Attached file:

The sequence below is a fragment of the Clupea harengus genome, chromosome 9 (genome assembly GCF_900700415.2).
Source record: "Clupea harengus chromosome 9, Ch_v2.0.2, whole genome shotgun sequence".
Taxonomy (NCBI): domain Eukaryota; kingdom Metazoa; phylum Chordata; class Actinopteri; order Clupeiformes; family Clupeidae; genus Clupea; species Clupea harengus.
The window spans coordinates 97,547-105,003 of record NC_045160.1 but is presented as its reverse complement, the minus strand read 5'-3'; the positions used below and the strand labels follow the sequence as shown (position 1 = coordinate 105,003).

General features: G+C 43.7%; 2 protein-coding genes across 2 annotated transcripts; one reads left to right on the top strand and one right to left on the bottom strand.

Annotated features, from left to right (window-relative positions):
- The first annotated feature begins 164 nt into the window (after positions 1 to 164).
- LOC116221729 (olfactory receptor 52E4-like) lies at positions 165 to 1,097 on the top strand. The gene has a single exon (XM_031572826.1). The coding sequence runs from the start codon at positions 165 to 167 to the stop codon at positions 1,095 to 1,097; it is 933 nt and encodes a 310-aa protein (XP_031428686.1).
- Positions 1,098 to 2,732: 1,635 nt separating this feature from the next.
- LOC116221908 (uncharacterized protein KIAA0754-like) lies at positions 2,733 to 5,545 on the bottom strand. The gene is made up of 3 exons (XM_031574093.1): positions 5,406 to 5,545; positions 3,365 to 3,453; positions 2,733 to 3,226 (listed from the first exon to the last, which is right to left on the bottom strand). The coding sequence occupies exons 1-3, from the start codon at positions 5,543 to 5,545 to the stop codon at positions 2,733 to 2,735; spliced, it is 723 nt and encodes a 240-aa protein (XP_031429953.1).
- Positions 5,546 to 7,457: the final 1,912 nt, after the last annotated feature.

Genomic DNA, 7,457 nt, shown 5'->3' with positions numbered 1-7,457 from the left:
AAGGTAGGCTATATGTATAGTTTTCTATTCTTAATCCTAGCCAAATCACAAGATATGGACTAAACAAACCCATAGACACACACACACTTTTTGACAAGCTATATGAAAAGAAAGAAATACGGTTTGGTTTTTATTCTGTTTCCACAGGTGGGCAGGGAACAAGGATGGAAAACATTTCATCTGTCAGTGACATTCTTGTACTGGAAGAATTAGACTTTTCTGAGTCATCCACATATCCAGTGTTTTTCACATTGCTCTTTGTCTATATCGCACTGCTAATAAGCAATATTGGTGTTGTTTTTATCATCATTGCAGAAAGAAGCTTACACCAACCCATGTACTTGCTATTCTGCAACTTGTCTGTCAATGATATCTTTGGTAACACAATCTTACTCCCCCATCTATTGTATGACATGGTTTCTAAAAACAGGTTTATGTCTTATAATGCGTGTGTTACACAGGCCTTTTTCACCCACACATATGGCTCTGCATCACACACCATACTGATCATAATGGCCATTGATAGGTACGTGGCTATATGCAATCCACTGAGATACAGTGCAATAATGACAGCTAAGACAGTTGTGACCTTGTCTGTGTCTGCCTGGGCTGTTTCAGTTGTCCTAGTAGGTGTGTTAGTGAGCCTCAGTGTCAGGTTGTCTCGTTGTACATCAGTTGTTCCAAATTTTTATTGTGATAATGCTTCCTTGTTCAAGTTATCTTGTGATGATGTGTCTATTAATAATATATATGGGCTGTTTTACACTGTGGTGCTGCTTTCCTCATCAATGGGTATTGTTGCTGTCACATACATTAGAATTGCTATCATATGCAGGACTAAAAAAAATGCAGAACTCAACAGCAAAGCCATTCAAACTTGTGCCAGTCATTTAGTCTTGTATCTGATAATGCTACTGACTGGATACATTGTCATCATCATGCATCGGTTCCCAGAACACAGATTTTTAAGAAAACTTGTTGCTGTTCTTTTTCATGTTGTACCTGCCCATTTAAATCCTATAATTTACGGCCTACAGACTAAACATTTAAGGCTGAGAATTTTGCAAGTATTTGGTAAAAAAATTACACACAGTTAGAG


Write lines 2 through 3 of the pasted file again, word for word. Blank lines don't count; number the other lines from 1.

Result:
Source record: "Clupea harengus chromosome 9, Ch_v2.0.2, whole genome shotgun sequence".
Taxonomy (NCBI): domain Eukaryota; kingdom Metazoa; phylum Chordata; class Actinopteri; order Clupeiformes; family Clupeidae; genus Clupea; species Clupea harengus.